[Correction: the panel in question is a science curriculum review panel.]
Six people were appointed. An earlier post took up the two obvious ringers affiliated with the Discovery Institute, Stephen Meyer and Ralph Seelke. I emailed Kate Alexander, who wrote the American-Statesman post on that topic, and asked for the other names, which she provided.
David Hillis, U. Texas at Austin — clued-in scientist who has been an outspoken opponent of IDC in the past.
Gerald Skoog, Texas Tech — professor in education, and past president of the National Science Teachers Assocation, who has criticized antievolution in the past.
Ronald K. Wetherington, Southern Methodist University — professor of anthropology, one of the people who told the Discovery Institute to get lost last year when they were looking for some free exposure at SMU. The DI didn’t like his response, noting that Wetherington talked about a debate done in 1992 at SMU, and waxed satirical over that. However, IDC was debated at SMU far more recently than Wetherington had noted, and way too recently for the satirical invective from the DI to have any traction.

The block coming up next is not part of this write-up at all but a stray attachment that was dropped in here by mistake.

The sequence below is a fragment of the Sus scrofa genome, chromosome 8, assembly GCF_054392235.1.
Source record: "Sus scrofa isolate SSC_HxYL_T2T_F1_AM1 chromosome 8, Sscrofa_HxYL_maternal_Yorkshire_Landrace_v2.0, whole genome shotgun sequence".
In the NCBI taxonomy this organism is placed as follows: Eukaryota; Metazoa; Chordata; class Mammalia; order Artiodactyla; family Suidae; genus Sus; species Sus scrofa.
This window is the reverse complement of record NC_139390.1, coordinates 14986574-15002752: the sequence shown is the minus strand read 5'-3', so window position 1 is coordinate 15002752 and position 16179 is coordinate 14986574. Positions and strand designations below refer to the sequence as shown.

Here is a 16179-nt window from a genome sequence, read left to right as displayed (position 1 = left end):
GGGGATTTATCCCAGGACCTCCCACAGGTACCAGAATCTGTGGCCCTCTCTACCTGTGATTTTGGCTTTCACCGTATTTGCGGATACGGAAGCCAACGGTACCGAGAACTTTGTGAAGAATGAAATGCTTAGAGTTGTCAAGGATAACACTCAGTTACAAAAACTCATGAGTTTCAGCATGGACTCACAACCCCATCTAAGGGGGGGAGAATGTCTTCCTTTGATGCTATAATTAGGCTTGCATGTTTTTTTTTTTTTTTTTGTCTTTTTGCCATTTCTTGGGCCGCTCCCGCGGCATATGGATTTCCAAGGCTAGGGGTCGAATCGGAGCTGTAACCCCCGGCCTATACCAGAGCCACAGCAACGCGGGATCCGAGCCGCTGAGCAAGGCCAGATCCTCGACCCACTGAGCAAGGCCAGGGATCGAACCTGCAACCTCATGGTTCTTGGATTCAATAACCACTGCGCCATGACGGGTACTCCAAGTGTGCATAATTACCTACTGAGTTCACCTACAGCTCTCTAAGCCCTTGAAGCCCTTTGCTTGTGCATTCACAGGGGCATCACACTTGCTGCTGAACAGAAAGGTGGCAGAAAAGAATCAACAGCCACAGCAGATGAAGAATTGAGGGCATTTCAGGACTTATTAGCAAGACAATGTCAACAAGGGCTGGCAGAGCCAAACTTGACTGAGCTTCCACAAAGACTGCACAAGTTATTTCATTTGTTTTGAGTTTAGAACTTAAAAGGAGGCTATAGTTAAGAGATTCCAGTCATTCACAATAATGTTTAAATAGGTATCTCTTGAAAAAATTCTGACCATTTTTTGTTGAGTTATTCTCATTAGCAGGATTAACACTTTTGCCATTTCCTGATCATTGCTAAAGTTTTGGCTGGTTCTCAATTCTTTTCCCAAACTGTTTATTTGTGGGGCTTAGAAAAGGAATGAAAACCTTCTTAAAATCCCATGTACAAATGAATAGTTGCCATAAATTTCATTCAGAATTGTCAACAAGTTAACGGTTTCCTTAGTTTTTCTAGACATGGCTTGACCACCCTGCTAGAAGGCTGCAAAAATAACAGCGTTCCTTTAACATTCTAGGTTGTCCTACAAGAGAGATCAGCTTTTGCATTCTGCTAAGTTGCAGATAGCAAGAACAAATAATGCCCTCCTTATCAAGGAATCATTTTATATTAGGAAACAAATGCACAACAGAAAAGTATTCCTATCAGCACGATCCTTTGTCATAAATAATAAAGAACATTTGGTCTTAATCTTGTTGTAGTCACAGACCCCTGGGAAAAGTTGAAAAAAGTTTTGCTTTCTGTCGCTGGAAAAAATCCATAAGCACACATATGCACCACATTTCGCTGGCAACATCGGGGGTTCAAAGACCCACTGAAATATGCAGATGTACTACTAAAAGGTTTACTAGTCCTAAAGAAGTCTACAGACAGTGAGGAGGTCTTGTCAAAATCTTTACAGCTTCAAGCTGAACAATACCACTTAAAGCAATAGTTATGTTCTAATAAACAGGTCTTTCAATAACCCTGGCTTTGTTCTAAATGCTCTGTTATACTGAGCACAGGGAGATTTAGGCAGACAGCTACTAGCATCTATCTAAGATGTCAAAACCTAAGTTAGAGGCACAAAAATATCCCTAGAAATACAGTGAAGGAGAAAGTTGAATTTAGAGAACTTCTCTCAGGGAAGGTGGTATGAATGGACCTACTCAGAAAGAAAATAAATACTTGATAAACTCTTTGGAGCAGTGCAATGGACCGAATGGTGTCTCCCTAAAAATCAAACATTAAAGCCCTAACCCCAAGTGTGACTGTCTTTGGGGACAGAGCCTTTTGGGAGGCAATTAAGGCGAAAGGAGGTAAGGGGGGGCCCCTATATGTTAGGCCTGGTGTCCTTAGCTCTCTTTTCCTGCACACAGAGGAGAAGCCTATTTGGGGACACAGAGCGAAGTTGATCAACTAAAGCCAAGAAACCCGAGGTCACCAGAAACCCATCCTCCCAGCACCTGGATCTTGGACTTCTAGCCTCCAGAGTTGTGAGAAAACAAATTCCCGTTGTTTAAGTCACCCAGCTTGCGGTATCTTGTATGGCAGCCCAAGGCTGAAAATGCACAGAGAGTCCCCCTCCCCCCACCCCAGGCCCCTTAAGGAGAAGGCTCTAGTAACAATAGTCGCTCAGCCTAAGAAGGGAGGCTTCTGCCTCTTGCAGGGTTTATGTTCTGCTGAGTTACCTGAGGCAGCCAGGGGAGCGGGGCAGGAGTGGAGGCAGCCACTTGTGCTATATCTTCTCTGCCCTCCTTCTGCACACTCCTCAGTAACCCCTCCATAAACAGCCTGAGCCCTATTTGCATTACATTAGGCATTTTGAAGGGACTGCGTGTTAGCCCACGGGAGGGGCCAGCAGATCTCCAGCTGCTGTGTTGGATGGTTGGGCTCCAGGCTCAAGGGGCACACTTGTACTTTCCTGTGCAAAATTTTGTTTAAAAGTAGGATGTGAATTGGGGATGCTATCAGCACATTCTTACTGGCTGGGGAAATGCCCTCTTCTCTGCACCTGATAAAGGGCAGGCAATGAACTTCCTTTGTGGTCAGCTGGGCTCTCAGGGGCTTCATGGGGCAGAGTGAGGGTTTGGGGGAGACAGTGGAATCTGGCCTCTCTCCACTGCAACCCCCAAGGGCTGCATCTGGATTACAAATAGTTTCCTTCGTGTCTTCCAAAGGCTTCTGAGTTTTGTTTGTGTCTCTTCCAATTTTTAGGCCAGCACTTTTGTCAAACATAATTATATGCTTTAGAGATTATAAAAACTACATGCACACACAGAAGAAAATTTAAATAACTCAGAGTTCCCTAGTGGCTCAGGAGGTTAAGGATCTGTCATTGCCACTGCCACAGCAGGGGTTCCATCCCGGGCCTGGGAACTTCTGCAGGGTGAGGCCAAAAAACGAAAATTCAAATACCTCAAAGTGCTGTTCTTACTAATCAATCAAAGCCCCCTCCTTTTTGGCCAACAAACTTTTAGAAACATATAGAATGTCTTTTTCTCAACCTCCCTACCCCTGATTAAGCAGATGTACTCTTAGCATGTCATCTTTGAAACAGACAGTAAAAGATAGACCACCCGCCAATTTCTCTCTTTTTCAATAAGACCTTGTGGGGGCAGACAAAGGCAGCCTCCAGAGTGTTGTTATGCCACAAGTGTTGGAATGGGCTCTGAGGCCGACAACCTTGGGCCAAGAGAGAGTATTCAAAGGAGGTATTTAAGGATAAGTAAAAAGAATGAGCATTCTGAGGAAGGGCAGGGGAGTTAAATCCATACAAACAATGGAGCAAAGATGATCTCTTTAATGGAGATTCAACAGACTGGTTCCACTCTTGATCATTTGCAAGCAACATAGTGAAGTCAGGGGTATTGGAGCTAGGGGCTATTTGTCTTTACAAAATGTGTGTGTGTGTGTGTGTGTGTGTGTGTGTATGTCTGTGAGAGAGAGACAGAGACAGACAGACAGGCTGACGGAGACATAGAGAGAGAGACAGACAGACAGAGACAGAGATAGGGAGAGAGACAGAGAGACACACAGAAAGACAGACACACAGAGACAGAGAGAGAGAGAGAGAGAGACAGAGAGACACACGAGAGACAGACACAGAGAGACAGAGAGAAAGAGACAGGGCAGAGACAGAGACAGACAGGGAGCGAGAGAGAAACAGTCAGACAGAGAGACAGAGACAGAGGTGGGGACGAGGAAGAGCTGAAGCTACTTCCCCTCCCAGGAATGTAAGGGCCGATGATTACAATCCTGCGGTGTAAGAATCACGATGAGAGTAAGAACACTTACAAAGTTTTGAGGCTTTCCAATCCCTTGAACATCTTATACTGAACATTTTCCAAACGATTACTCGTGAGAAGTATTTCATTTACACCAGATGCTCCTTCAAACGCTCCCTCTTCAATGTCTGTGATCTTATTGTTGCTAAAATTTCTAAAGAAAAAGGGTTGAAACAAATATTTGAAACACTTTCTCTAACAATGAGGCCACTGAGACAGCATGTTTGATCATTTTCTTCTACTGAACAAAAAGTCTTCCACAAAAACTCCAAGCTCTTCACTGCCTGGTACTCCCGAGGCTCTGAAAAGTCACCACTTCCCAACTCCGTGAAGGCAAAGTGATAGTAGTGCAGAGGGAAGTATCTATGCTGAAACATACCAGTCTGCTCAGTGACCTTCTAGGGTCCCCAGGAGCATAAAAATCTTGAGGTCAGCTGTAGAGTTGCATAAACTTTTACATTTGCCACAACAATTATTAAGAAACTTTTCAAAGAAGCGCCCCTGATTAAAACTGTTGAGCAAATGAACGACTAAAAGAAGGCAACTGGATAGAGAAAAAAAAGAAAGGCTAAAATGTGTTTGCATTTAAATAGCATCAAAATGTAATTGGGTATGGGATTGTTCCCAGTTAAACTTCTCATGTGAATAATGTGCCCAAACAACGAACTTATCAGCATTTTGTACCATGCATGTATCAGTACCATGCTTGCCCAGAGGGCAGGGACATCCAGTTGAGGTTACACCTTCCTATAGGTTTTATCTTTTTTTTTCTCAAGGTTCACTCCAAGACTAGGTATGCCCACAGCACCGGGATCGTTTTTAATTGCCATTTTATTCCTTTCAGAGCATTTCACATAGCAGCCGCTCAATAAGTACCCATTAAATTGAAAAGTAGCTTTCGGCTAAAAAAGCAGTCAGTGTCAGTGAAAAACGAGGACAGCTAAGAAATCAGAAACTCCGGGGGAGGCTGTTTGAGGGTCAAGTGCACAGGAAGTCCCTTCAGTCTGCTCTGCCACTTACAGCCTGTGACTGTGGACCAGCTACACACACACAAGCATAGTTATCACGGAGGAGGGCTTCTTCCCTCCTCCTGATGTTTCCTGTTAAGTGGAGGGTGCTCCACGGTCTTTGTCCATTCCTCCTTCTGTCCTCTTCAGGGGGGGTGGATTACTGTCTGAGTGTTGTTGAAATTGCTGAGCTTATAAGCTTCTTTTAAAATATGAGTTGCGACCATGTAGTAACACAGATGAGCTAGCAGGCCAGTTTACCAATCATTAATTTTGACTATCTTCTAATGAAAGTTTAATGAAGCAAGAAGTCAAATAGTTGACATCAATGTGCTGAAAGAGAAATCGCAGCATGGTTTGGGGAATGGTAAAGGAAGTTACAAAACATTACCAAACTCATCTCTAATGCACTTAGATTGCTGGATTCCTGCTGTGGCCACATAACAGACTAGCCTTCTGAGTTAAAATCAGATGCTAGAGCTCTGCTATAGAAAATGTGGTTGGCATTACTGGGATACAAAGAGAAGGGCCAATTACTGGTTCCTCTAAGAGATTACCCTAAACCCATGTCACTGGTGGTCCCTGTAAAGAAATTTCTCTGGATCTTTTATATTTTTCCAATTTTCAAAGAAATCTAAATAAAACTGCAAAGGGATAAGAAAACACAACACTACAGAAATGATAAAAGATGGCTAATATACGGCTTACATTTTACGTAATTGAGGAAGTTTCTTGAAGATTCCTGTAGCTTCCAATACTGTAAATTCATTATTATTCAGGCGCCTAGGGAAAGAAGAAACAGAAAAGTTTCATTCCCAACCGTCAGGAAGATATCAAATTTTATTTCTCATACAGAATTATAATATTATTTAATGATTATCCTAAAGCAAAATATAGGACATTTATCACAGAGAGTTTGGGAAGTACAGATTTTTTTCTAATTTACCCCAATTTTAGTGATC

Charles Garner, Baylor University — professor of chemistry, signer of the DI’s “Dissent from Darwin” statement.
So, one-half of the
textbook science curriculum review panel has been ceded to a batch of religious antievolution advocates, whose entire contribution to the process is expected to be terminal nit-picking over any effective presentation of the accountable scientific position, evolutionary science.
The fact that half the panel is not part of a radical fringe pseudoscience faction has already been commented upon as showing “balance” by, you guessed it, a radical fringe pseudoscience cheerleader.<= get_option(\'vc_tag\') ?>> = get_option(\'vc_text_before\') ?> 4232 = get_option(\'vc_human_count_text_many\') ?> = get_option(\'vc_preposition\') ?> 1440 = get_option(\'vc_human_viewers_text_many\') ?> = get_option(\'vc_tag\') ?>>